Periodontal disease is a dental condition which affects the gums and teeth. Read on to learn more about it.
The main symptoms of periodontal disease include bleeding, swollen and extremely tender gums, as well as chronic bad breath which cannot be remedied by brushing or flossing more frequently. As the disease progresses, sufferers may also notice that their gums start to recede and that, as a result of this, their teeth begin to shift, loosen or even fall out of their sockets.
Health risks associated with this disease
Periodontal disease can have a serious impact on a person's health if it is not treated promptly. In addition to eventually causing tooth loss, this condition can also significantly increase a person's chances of developing cardiovascular disease.
Whilst the exact reason for this connection not yet known, many dentists theorise that this increased risk can be explained by the fact that harmful bacteria inside a person's mouth may enter their bloodstream via their bleeding gums. The bacteria may then travel towards the heart and inflict damage on this muscle.
The way in which periodontal disease is treated depends on what stage it has reached. If it has been identified at an early stage, then the sufferer can usually resolve the condition simply by going for regular scale-and-polishes at their dentist's office, improving their at-home oral hygiene routine and using a medicated mouthwash.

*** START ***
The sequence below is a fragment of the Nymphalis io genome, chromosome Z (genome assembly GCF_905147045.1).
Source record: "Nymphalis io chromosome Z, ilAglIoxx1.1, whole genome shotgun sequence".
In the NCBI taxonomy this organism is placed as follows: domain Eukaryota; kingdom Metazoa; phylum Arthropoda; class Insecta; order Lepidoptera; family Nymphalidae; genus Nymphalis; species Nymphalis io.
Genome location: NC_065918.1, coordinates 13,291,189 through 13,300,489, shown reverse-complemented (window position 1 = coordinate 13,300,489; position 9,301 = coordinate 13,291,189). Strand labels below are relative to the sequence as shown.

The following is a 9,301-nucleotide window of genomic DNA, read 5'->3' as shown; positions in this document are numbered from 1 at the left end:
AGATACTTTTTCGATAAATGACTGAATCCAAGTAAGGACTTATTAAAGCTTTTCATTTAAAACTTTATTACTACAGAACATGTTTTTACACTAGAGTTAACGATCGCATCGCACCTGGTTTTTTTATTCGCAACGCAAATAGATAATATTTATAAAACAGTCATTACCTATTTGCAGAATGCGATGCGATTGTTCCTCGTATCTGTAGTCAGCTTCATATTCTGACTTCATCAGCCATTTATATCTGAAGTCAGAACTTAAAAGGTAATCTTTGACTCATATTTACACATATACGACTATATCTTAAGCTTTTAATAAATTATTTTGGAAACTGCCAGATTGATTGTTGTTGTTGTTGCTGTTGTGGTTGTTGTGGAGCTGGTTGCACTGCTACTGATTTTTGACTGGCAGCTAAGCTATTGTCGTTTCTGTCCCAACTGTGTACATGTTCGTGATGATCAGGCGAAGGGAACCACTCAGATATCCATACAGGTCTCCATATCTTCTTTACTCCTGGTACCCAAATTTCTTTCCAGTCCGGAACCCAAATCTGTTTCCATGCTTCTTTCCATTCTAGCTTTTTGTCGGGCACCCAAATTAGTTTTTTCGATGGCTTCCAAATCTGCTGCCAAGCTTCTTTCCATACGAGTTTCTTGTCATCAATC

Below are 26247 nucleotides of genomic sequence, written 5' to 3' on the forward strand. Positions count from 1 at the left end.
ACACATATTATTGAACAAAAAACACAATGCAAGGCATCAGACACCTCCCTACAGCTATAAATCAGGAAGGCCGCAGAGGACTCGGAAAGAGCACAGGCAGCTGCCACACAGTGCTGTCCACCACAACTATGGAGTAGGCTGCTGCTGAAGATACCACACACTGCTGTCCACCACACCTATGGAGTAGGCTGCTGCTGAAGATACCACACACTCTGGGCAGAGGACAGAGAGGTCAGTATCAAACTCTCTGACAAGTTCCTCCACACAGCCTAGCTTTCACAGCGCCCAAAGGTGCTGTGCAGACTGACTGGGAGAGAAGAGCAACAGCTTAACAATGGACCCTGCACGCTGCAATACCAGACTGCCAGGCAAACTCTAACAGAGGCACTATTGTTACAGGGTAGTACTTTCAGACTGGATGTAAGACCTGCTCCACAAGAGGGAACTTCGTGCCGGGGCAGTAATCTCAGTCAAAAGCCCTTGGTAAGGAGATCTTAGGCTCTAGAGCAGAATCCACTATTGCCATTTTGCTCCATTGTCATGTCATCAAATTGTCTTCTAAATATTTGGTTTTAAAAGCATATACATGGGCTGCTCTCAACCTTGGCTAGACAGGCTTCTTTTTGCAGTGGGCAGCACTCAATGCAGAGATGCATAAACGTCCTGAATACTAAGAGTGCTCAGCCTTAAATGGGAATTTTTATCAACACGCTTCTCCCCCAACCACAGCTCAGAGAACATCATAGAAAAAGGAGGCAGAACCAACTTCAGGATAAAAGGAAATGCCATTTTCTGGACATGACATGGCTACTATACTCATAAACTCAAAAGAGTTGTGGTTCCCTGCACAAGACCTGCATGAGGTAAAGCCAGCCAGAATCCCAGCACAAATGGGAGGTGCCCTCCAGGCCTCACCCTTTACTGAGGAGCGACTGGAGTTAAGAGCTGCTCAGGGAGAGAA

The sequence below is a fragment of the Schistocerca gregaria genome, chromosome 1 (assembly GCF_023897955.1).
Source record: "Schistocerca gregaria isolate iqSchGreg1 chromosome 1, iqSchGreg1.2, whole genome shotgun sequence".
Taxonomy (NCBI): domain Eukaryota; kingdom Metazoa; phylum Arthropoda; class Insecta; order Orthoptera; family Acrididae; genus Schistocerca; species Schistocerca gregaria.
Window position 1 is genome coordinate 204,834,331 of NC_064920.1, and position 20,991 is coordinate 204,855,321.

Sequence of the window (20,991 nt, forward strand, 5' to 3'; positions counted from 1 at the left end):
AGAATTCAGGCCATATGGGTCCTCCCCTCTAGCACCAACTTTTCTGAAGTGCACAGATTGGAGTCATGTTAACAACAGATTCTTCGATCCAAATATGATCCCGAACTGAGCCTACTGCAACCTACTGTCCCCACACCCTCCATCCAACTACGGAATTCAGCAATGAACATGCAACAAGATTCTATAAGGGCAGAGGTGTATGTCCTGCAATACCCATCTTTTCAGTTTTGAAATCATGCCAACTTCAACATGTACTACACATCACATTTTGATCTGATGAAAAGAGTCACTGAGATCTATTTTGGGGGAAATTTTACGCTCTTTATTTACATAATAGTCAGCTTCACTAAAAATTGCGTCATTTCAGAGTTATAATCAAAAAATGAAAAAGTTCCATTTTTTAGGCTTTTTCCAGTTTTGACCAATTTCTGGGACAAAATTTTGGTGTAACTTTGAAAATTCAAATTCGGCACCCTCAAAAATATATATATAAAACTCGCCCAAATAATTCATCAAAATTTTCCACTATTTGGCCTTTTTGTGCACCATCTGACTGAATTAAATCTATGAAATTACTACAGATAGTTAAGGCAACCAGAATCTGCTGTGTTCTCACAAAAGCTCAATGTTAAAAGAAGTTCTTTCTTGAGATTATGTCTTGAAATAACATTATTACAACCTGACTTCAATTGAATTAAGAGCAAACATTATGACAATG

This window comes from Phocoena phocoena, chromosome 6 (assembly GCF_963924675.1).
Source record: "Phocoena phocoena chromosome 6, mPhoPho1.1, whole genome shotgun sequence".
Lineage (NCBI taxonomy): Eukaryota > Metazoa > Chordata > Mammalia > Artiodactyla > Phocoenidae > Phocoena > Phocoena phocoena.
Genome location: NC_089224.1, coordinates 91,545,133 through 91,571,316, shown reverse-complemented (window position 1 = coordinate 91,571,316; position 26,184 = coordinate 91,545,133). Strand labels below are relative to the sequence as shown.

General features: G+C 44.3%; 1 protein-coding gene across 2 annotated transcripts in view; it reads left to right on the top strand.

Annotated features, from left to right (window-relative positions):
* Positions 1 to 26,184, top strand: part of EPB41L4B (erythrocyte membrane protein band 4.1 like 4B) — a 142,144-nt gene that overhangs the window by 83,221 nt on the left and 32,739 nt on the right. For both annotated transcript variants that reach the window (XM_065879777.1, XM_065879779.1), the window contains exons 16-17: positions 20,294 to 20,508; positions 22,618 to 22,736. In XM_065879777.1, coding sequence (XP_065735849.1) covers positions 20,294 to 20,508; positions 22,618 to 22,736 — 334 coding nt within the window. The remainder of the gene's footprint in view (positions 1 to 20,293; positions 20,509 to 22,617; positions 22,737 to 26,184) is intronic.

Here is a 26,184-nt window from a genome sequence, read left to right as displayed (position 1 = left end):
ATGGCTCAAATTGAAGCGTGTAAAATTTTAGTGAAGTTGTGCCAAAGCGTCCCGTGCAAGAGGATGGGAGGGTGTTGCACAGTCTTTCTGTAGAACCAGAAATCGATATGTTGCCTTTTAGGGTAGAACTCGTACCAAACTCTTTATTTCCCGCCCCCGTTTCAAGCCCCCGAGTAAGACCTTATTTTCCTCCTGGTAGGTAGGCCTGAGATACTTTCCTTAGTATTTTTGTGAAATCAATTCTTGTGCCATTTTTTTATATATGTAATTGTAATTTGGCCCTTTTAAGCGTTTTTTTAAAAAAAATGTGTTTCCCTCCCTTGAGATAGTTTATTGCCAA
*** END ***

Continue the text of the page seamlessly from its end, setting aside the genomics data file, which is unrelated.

However, if the condition is only diagnosed after it has reached an advanced stage, the person may need to undergo more complex treatments to halt the progress of the disease. In this situation, their dentist may need to perform a treatment called 'root planing' (where the area underneath the gum line is deep-cleaned), and have a gum graft, to repair any eroded areas of their gums and thus prevent their teeth from falling out.
If the disease goes untreated for many years and as a result of this, some the person's teeth have already fallen out, they will not only need to have the aforementioned root planing and gum grafts to keep their existing teeth in good condition but will also need to have their dentist fit either dentures or dental implants, to replace their lost teeth.
Replacing their missing teeth will not only improve the appearance of their mouth but will also help to restore normal oral function; it will, for example, enable them to speak clearly again (as people with missing teeth often have a slight lisp when they talk) and make it easier for them to chew their food properly.Share
26 April 2018
Miranda Raff here. My brother is a stressed-out dental student, so I'm starting this blog on his behalf. I work in a travel agency and my brother is mortified by the number of dental tourism stories I bring home. I book short holidays for people who seem as though they are going to enjoy some relaxation in an exotic country, only to learn that they plan to have cheap dental procedures. Whilst there are good dentists in developing countries, according to my brother, the complex procedures these people plan to have simply can't be finished in such a limited time. This blog is an attempt to inform you about the high skill levels and advanced technology found in Australian dental surgeries. New techniques are being developed every year and Australian dentists are at the forefront of offering these solutions. I really hope this blog helps you to appreciate our dentists.